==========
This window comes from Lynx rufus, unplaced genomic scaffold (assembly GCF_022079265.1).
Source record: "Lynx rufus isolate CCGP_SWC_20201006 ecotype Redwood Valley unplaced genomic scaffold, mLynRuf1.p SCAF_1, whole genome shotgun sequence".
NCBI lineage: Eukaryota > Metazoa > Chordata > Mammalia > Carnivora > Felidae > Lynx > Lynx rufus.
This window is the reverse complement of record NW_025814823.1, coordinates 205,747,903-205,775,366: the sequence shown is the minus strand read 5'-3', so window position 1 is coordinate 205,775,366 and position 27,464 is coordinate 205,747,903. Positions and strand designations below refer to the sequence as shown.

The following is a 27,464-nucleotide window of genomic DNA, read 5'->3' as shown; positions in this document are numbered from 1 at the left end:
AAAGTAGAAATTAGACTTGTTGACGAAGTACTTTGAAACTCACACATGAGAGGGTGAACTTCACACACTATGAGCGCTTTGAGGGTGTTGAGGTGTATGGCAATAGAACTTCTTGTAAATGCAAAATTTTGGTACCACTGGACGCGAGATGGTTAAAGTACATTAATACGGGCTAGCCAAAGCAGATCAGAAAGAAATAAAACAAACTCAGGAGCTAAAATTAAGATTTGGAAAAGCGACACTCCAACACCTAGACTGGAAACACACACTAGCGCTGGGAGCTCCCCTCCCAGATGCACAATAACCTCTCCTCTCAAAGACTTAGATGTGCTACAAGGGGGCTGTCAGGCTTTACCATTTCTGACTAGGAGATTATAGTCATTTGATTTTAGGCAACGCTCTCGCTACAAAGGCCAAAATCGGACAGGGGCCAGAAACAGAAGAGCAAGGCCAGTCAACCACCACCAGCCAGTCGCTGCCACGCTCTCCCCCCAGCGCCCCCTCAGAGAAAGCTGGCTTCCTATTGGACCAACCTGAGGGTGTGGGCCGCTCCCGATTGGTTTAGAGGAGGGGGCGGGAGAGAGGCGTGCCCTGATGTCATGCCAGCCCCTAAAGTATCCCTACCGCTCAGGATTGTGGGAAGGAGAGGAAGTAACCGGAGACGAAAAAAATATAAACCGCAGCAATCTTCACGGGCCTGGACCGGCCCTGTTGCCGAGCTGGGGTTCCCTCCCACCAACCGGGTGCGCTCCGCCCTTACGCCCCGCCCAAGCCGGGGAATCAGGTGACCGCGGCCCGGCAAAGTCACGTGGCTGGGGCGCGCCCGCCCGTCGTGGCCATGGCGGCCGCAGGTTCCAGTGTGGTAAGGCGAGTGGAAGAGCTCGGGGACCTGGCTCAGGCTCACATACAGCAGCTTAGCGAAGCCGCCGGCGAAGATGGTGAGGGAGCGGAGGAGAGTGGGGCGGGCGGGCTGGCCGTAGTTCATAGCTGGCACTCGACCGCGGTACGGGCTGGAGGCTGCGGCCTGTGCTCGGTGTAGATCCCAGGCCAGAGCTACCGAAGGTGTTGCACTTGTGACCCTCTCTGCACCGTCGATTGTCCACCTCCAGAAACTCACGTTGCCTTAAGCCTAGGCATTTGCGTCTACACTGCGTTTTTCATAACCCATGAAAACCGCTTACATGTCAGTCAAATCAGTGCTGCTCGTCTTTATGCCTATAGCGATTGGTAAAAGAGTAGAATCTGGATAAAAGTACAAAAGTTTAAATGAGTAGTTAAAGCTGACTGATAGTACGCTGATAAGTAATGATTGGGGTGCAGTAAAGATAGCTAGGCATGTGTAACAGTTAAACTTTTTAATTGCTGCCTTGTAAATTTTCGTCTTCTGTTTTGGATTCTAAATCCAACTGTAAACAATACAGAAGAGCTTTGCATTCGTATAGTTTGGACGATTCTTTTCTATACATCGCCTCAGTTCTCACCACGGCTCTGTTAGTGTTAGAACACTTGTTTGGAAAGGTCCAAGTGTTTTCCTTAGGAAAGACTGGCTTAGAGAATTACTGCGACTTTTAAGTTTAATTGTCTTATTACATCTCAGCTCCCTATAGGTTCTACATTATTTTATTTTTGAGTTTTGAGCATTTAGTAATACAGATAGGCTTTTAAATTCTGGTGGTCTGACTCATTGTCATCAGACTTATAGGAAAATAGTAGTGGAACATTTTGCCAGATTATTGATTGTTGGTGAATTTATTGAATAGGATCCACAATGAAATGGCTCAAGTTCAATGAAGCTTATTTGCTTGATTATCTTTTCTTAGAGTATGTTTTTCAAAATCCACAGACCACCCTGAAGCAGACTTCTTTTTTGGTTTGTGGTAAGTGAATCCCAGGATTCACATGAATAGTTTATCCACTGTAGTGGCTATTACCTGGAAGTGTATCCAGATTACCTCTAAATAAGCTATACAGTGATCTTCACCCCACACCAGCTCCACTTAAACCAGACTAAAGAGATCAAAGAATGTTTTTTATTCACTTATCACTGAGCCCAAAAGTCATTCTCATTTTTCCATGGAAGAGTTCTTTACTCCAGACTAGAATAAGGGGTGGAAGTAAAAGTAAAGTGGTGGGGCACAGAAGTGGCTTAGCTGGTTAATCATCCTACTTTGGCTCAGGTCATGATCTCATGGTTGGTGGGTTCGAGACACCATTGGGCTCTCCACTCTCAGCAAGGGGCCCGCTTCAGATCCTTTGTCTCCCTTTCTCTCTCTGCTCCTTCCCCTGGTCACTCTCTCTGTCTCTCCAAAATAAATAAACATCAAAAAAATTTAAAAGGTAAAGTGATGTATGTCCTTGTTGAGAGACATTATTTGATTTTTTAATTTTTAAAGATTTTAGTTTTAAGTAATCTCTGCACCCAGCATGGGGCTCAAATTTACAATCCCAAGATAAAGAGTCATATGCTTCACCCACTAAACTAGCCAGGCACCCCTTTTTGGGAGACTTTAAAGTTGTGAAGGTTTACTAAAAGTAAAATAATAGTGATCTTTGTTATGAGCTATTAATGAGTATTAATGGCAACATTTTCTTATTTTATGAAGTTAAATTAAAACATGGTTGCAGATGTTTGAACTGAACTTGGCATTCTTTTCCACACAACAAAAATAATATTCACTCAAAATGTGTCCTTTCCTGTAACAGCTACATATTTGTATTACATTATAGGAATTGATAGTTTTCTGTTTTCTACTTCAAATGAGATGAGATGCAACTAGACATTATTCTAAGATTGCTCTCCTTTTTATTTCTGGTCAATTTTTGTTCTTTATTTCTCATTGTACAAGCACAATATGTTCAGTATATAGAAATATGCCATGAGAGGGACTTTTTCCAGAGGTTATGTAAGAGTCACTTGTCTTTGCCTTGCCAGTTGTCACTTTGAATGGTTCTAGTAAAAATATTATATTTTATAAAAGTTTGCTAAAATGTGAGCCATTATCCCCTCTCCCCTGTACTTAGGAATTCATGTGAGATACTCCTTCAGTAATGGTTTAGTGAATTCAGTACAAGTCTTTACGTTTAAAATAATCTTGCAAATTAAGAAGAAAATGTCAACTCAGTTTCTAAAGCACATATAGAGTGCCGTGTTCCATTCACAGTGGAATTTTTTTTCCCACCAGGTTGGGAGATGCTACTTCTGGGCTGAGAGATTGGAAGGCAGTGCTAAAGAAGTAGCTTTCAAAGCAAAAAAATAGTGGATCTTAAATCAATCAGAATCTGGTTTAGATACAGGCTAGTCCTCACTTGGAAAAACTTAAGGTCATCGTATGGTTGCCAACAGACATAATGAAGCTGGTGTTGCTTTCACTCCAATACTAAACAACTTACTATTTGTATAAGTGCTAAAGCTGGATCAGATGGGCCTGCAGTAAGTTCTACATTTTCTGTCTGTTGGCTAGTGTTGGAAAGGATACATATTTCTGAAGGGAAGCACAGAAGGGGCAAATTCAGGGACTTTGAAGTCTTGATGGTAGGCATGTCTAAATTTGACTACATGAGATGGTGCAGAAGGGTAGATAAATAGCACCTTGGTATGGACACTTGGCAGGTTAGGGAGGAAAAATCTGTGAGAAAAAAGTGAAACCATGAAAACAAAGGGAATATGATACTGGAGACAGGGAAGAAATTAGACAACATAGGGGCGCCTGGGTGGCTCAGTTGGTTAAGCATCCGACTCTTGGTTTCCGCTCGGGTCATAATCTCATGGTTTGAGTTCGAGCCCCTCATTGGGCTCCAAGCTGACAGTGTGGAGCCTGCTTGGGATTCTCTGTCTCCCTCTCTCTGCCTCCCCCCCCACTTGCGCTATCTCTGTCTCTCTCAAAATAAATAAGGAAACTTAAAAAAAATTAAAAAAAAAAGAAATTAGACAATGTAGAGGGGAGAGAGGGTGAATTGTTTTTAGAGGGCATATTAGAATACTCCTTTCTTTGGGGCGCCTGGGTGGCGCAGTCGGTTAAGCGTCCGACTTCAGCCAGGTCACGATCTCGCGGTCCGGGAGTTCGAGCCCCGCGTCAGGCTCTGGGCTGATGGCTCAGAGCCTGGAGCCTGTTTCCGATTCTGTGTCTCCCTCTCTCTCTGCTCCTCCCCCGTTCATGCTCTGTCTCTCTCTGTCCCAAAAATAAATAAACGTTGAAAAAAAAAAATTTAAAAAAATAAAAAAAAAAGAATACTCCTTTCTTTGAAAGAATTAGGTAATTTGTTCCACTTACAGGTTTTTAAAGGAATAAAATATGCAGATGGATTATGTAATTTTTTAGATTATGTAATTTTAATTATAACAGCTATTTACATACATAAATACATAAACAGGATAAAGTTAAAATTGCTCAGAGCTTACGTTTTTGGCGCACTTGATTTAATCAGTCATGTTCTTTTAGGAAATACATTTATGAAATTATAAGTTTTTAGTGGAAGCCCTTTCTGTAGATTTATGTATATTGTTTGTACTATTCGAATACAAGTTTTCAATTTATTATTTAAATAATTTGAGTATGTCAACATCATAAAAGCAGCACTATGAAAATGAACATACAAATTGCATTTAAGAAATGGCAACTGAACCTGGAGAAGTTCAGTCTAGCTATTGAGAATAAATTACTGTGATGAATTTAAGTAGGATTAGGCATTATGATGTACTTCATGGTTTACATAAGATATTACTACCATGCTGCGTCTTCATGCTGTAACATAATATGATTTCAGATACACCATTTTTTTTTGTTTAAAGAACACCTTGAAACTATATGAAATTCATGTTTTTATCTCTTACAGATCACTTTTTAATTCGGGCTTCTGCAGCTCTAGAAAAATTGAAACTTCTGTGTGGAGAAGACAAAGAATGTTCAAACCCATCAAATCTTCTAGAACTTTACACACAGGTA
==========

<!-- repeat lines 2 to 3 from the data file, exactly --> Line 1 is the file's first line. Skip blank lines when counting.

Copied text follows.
Source record: "Lynx rufus isolate CCGP_SWC_20201006 ecotype Redwood Valley unplaced genomic scaffold, mLynRuf1.p SCAF_1, whole genome shotgun sequence".
NCBI lineage: Eukaryota > Metazoa > Chordata > Mammalia > Carnivora > Felidae > Lynx > Lynx rufus.